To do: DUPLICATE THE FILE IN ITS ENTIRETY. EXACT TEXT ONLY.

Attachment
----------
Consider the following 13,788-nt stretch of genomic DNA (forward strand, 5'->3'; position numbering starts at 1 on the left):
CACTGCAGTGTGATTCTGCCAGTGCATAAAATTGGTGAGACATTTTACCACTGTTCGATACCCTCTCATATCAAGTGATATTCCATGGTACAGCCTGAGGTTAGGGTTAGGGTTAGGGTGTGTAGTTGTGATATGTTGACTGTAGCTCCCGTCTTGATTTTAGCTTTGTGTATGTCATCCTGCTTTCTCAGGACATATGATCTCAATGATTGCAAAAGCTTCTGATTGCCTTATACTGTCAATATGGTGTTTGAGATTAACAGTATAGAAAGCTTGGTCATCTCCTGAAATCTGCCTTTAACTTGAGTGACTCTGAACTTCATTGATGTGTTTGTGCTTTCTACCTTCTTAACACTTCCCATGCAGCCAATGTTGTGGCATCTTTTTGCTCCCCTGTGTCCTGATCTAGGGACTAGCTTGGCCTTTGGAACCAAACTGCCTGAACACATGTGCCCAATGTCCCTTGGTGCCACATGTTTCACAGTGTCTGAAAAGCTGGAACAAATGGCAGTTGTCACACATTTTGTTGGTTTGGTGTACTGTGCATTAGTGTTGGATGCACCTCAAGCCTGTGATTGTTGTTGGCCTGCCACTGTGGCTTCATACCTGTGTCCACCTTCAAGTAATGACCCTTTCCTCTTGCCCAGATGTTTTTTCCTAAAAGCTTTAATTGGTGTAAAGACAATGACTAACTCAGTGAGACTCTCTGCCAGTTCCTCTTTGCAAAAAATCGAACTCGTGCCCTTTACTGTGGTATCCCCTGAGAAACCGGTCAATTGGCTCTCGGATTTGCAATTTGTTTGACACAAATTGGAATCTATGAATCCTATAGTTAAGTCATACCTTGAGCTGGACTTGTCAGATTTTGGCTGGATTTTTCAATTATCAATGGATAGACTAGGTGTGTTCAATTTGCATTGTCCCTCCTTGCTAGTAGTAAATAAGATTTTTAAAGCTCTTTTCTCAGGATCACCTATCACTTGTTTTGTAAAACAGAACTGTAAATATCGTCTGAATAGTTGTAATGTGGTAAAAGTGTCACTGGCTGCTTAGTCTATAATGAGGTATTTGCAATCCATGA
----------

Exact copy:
Consider the following 13,788-nt stretch of genomic DNA (forward strand, 5'->3'; position numbering starts at 1 on the left):
CACTGCAGTGTGATTCTGCCAGTGCATAAAATTGGTGAGACATTTTACCACTGTTCGATACCCTCTCATATCAAGTGATATTCCATGGTACAGCCTGAGGTTAGGGTTAGGGTTAGGGTGTGTAGTTGTGATATGTTGACTGTAGCTCCCGTCTTGATTTTAGCTTTGTGTATGTCATCCTGCTTTCTCAGGACATATGATCTCAATGATTGCAAAAGCTTCTGATTGCCTTATACTGTCAATATGGTGTTTGAGATTAACAGTATAGAAAGCTTGGTCATCTCCTGAAATCTGCCTTTAACTTGAGTGACTCTGAACTTCATTGATGTGTTTGTGCTTTCTACCTTCTTAACACTTCCCATGCAGCCAATGTTGTGGCATCTTTTTGCTCCCCTGTGTCCTGATCTAGGGACTAGCTTGGCCTTTGGAACCAAACTGCCTGAACACATGTGCCCAATGTCCCTTGGTGCCACATGTTTCACAGTGTCTGAAAAGCTGGAACAAATGGCAGTTGTCACACATTTTGTTGGTTTGGTGTACTGTGCATTAGTGTTGGATGCACCTCAAGCCTGTGATTGTTGTTGGCCTGCCACTGTGGCTTCATACCTGTGTCCACCTTCAAGTAATGACCCTTTCCTCTTGCCCAGATGTTTTTTCCTAAAAGCTTTAATTGGTGTAAAGACAATGACTAACTCAGTGAGACTCTCTGCCAGTTCCTCTTTGCAAAAAATCGAACTCGTGCCCTTTACTGTGGTATCCCCTGAGAAACCGGTCAATTGGCTCTCGGATTTGCAATTTGTTTGACACAAATTGGAATCTATGAATCCTATAGTTAAGTCATACCTTGAGCTGGACTTGTCAGATTTTGGCTGGATTTTTCAATTATCAATGGATAGACTAGGTGTGTTCAATTTGCATTGTCCCTCCTTGCTAGTAGTAAATAAGATTTTTAAAGCTCTTTTCTCAGGATCACCTATCACTTGTTTTGTAAAACAGAACTGTAAATATCGTCTGAATAGTTGTAATGTGGTAAAAGTGTCACTGGCTGCTTAGTCTATAATGAGGTATTTGCAATCCATGA